Technology, though, has changed national security, as it has everything else. Now, our national security policies need to focus on transnational forces like terrorists, proliferators, global warming, financial crises, poverty and viruses. These are the forces that are directly harming our population and sewing chaos around the world. Other strong powers could well pose a dire threat to America or its interests on a distant day, and we must be prepared. But at this moment, China, Russia and India — not to mention Europe and Japan — are caught along with us, and every other country, in these global tornadoes. The best way out is through collaboration and coordination with them. In this new era, strong nations will hang together or fail apart.
This paradigm shift impacts the way in which we conduct foreign policy, and we have a lot of catching up to do. Until very recently, simply the idea of treating climate change and viruses as national security threats was unusual, though they have the potential to affect the physical well-being of individual Americans today far more directly than, say, NATO expansion.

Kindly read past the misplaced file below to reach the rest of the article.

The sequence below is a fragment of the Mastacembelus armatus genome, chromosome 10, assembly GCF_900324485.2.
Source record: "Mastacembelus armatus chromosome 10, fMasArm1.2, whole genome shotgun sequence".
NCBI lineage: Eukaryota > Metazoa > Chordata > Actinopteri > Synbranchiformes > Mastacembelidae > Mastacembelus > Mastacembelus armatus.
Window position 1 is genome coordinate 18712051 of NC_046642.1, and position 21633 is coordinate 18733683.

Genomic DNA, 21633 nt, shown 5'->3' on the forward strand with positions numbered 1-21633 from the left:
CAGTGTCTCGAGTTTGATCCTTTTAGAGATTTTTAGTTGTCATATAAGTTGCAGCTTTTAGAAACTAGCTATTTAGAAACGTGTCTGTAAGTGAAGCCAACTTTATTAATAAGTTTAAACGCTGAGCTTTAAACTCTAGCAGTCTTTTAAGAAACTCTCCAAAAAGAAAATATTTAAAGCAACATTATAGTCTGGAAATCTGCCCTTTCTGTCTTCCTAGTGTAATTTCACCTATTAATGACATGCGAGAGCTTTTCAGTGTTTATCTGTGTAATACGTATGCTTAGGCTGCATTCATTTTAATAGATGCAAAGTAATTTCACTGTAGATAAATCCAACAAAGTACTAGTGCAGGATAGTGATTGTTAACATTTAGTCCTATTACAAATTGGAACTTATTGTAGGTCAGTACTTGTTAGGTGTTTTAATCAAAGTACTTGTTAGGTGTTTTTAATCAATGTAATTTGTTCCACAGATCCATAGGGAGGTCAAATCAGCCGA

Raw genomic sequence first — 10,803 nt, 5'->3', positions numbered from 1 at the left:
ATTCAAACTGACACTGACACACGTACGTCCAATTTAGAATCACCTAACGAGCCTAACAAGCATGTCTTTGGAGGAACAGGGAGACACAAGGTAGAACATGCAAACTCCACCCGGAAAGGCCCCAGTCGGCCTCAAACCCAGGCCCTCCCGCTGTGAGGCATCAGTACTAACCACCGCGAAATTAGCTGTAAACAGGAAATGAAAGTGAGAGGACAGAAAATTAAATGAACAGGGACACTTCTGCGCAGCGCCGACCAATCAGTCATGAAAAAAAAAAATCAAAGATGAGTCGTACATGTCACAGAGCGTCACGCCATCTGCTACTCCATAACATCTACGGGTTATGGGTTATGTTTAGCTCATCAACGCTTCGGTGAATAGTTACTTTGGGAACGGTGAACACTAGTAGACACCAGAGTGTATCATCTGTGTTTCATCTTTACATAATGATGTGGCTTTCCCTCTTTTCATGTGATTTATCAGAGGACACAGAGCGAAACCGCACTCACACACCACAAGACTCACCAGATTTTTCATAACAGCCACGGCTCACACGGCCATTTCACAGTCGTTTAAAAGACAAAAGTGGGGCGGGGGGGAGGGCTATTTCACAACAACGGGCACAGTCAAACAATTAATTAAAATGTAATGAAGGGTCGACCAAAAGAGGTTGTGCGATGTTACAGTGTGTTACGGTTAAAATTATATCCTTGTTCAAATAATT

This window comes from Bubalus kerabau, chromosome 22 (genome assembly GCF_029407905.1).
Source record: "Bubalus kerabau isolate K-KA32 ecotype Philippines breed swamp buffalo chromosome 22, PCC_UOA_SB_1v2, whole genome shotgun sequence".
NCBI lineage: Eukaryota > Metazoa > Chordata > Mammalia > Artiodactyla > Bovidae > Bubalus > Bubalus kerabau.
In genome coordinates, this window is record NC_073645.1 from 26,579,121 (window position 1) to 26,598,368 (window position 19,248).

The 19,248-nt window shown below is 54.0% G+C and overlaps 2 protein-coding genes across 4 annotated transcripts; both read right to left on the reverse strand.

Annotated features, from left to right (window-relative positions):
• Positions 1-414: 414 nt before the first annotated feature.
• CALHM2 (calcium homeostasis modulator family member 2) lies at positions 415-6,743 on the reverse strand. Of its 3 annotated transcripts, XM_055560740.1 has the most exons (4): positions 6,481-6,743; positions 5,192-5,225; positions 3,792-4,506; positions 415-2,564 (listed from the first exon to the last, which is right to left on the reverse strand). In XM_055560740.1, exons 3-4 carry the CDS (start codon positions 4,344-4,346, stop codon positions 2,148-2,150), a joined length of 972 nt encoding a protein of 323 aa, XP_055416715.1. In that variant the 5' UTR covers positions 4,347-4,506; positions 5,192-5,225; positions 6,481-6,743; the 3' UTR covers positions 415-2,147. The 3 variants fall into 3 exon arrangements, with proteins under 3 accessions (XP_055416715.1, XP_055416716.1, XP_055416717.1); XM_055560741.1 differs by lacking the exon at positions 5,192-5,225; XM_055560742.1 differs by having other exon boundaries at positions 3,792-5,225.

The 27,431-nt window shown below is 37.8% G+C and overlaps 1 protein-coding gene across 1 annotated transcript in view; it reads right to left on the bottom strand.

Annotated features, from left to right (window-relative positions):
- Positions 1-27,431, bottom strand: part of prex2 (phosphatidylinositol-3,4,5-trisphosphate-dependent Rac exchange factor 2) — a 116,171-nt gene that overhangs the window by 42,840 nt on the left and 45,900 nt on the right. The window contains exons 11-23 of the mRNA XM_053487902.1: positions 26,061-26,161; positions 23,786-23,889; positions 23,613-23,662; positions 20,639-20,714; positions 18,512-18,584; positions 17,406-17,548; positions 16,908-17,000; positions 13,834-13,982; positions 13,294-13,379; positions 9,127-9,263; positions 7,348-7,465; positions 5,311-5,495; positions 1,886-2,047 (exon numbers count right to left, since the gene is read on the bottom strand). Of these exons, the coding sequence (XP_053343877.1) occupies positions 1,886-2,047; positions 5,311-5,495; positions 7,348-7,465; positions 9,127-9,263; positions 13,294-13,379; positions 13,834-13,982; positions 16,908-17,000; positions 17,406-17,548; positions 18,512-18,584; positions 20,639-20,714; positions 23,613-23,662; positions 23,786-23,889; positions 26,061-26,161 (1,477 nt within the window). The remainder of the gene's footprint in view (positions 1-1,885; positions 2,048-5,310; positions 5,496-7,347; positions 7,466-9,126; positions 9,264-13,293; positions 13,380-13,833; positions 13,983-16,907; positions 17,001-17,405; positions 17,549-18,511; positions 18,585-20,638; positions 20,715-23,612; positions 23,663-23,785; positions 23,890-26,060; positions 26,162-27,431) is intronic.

President Obama, who did not live the bulk of his professional life during the Cold War, is inclined toward this new approach, but his administration faces an uphill battle as it tries to implement it. Senator Susan Collins stripped funding for pandemic response that was in his original stimulus proposal. Secretary of Defense Robert Gates’s defense budget, which eliminates several Cold War weapons systems and increases support for counterinsurgency, is meeting resistance in Congress.
Moreover, inside the beltway, there is a decided lack of appreciation for, if not hostility and suspicion towards, what is a critical element for American security today — international rules and institutions like the WHO. While nations are the ultimate actors, the nodes of networks that connect them have to be smarter and faster than ever before in the face of these globe-circling threats.